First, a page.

On Night Fever, Cornell Dupree demonstrates a great feel for recapturing the feel and aura of many of the tunes of yesterday. His skillful guitar work shines throughout this collection of covers.
He handles the opening track, Andy Gibb’s "Shadow Dancing," very competently, taking us back to when Gibb was proving its worthiness to competitively be on the pop scene. He treats track 2, "The Closer I Get to You," gently and with "TLC," the strings adding a telling touch to his pronounced guitar. A great rendition to which to engage in that cushy late-night soft talk with one’s significant other.... without question. His use of a well-recognized "fade" sound effect of the 80s (at least, among guitarists), fits nicely on this piece. He continues on with Stephen Bishop’s "On and On," offering a catchier disco dance flavor than I remember on the original. Other notables include his own bluesy "The Creeper" (track 7). Having personally dabbled in blues guitar, I find this up-tempo, rather rocking piece to be a very cool and well-conceived composition. There’s more: Steely Dan’s "Peg" (not quite "The Dan" quality, but good), an abundance of Bee Gees hits and a bluesy rendition of Paul Simon’s "Slip Slidin’ Away" (good stuff, with some competent keys work accompanying him), all contribute to this handsome collection.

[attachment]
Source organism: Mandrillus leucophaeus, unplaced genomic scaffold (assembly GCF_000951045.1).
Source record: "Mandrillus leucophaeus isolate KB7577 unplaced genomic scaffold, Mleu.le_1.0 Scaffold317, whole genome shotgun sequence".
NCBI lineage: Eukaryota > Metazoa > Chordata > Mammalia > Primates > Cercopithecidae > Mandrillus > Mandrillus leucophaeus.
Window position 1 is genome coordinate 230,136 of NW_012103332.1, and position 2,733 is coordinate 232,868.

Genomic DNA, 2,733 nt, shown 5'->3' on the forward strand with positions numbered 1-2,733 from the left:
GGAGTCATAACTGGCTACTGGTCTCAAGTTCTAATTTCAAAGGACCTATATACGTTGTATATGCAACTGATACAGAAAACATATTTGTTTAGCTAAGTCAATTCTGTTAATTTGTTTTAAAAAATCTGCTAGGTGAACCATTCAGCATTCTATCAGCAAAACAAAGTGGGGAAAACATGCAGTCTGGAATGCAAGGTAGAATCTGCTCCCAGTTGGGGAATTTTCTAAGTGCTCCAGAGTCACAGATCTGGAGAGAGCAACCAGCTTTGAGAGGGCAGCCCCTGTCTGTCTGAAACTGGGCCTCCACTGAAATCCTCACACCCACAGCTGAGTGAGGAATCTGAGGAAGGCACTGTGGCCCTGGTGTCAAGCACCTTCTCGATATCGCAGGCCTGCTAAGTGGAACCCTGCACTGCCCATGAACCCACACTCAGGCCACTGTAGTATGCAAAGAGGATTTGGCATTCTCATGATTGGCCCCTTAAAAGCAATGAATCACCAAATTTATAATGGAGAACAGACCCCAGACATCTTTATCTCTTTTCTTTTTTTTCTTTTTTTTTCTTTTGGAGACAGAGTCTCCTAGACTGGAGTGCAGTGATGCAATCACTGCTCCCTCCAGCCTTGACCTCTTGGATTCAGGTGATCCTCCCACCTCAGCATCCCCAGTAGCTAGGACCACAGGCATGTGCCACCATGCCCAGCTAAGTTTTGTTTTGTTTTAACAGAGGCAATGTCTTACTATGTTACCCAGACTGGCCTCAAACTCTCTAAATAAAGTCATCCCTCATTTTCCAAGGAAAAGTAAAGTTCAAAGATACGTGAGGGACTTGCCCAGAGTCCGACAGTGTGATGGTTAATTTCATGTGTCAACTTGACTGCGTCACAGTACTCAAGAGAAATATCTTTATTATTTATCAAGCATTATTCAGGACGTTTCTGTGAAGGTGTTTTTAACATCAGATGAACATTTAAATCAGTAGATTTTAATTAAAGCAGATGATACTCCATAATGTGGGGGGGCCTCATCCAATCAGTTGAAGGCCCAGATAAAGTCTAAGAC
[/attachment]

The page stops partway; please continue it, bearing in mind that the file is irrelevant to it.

Dupree’s decision to mix lilting, caressing strings and punctuating horns to complement his often bluesy guitar riffs throughout this collection was a wise one. He gets help from a lot of very skilled musicians, too many to list here, and it does add to the appeal of this rather well-done album. A comfy ride, indeed.